On whether she thinks the world is progressing in ending sexism and offering more roles of that nature for women…

“Absolutely. I think that we go through periods like this with anything. If you live long enough, you see that there are patterns. Women in the ‘40s and women in the ‘20s were kick-ass. They weren’t physical, but boy could they chew up those men and they were just men’s equals in the ‘40s, but people always want to see different things, so you can’t have this progressive growth or something just tabling off. You want your audience to always be surprised by films and if everyone made the same movie — same politically correct film with strong women matching strong men — we would lose interest. I really do think that there are wonderful periods of strength and weakness, but I have certainly seen a great resurgence of strong women in film.”

On working with Robert Patrick in T2 and whether they’d break the fourth wall and just have fun…

“There was not a lot of laughter in T2 and that probably surprises you, but he was so on his game. I am always willing to joke around — I’d rather joke around than do anything else in the world — but Robert was working on the praying mantis as his character and if you go back and see that movie, you will see a praying mantis. Just the way that he moved and the precision — this man could run fifty miles per hour and not move his head — so he had his work cut out for him like we all did and Arnold is kind of fun to work with — Arnold’s always going to have his good time — but Robert was very serious and straight and I think he needed to do that just to keep the character going and that incredible physicality that he was working with every day.”

On whether she’d like to do a cameo in TERMINATOR 5…

“I’d love to do a cameo as long as it’s meaningful on some level. I keep wondering why Beauty and the Beast never called me to do anything — I’m kind of hurt. The Beauty and the Beast show, Sarah Connor Chronicles, they never called; nobody calls. I’m sure i’ll be 80 years old when they ask me to do a cameo, but we’ll see what happens. I’ll go, ‘What? What’s Terminator?’”

On what she does to unwind after her day to relax and be herself again…

“For the years that I was raising my children, I found that it was automatic. I would go home, sit on the ground with my four-year-old child and suddenly every other part of the day was gone except for him. Children are an amazing way of plugging you into what’s real and I determined a long time ago that children should be the stars in their own lives, and not their parents, so I backed off my career a little bit because I wanted my children to be the stars in our life and not living in the service of their mother. My son was six-years old before he — some fellow was chasing us from the dry-cleaner into the car with a camera — my son didn’t know what was going on at all and we get into the car and he went, ‘Mom, are you famous?’ He had no idea and I thought that that was probably the best thing so children are an amazing way to not be famous. And I read. I don’t watch much, I’m sorry to say. I’m a compulsive reader. I will never watch television, but I will read the TV Guide from cover-to-cover if it’s out. I cannot stop myself, so my life is in books; it feeds my imagination. I used to say to my children that if you have a love for books, you will always have friends and that’s truthful for me.”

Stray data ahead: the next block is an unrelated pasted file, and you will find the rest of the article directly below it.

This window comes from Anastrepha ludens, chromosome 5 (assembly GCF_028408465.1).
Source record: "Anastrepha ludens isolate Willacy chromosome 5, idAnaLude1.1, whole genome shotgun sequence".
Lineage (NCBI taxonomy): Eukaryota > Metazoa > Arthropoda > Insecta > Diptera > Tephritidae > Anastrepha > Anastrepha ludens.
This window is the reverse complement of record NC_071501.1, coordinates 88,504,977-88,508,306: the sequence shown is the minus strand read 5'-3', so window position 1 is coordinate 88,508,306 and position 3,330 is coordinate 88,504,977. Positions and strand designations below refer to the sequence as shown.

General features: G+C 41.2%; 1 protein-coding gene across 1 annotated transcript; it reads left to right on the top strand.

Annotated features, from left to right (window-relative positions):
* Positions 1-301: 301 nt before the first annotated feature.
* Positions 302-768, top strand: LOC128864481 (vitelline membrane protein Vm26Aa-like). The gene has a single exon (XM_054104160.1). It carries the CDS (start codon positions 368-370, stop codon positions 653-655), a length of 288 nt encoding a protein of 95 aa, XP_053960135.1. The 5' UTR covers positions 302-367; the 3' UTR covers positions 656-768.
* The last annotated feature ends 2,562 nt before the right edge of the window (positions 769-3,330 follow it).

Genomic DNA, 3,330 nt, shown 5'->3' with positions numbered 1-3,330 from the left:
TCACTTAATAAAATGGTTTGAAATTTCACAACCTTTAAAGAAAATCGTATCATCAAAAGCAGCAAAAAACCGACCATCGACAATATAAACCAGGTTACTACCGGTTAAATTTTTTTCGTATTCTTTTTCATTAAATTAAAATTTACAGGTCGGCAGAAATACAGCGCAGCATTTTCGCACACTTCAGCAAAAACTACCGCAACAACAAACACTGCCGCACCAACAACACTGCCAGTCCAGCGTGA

On what would be her favorite books of all time…

“One of them is Winter’s Tale by Mark Helprin. It is such amazing work that I read it thirty years ago and it’s the only book that I’ve ever read twice. I think that Mark Helprin is an amazing writer. Some of his recent stuff hasn’t really moved me, he’s kind of moved into satire — he’s probably way too smart for his own good — but Winter’s Tale has a sort of a magical realism in it and it’s turn of the century industrial New York and it has just got such language. I just love that book. I have just finished all five of Game of Thrones. That was really hard to finish. I truly did not know what I was going to do because I love the writing in it — it’s like 5000 pages or something that you’re reading — and I would actually wake up sort of in a dream-state like I was in the books — which had never happened to me before — because the language was so great and the characters. I just read a lovely book called the Golem and the Jinni which was just released a month or so ago that is kind of a wonderfully improvable tale that’s very beautifully carried off. A simple story of a golem and a jinni. A Map of the World by Jane Hamilton… I could go on and on, but I won’t.”

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Part Two coming soon!

~K

About the author

EDITOR-IN-CHIEF | Ken loves film -- whether it's collecting them or making them. He's a massive fan of creature features and giant monster flicks and hopes to create one himself one day. He also obsessively collects ThunderCats, King Kong, Pacific Rim and The Last of Us memorabilia.